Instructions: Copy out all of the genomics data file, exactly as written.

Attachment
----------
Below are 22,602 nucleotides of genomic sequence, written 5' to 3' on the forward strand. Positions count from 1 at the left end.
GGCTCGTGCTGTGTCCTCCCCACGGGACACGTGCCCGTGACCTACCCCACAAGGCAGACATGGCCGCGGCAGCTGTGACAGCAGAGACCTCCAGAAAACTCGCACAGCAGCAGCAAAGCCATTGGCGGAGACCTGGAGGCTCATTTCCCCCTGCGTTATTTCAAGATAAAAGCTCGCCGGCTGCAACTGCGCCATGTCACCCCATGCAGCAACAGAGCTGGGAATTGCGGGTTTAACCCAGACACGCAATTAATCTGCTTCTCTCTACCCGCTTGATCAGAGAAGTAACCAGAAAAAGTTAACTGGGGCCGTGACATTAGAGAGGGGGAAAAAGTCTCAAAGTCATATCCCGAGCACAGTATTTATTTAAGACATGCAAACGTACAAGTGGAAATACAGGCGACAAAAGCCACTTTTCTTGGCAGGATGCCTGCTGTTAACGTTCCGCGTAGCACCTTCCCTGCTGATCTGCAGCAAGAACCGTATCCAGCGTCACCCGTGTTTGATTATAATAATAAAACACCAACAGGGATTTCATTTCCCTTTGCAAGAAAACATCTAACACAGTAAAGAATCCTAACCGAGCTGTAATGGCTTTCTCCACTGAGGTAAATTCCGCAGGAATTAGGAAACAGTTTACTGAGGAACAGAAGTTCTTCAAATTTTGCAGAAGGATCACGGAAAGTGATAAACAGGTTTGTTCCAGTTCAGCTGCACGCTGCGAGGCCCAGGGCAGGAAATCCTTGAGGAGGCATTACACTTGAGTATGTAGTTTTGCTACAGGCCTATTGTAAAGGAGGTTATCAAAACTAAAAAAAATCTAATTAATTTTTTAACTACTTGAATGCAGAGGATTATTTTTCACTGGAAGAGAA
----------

Below are 22,602 nucleotides of genomic sequence, written 5' to 3' on the forward strand. Positions count from 1 at the left end.
GGCTCGTGCTGTGTCCTCCCCACGGGACACGTGCCCGTGACCTACCCCACAAGGCAGACATGGCCGCGGCAGCTGTGACAGCAGAGACCTCCAGAAAACTCGCACAGCAGCAGCAAAGCCATTGGCGGAGACCTGGAGGCTCATTTCCCCCTGCGTTATTTCAAGATAAAAGCTCGCCGGCTGCAACTGCGCCATGTCACCCCATGCAGCAACAGAGCTGGGAATTGCGGGTTTAACCCAGACACGCAATTAATCTGCTTCTCTCTACCCGCTTGATCAGAGAAGTAACCAGAAAAAGTTAACTGGGGCCGTGACATTAGAGAGGGGGAAAAAGTCTCAAAGTCATATCCCGAGCACAGTATTTATTTAAGACATGCAAACGTACAAGTGGAAATACAGGCGACAAAAGCCACTTTTCTTGGCAGGATGCCTGCTGTTAACGTTCCGCGTAGCACCTTCCCTGCTGATCTGCAGCAAGAACCGTATCCAGCGTCACCCGTGTTTGATTATAATAATAAAACACCAACAGGGATTTCATTTCCCTTTGCAAGAAAACATCTAACACAGTAAAGAATCCTAACCGAGCTGTAATGGCTTTCTCCACTGAGGTAAATTCCGCAGGAATTAGGAAACAGTTTACTGAGGAACAGAAGTTCTTCAAATTTTGCAGAAGGATCACGGAAAGTGATAAACAGGTTTGTTCCAGTTCAGCTGCACGCTGCGAGGCCCAGGGCAGGAAATCCTTGAGGAGGCATTACACTTGAGTATGTAGTTTTGCTACAGGCCTATTGTAAAGGAGGTTATCAAAACTAAAAAAAATCTAATTAATTTTTTAACTACTTGAATGCAGAGGATTATTTTTCACTGGAAGAGAA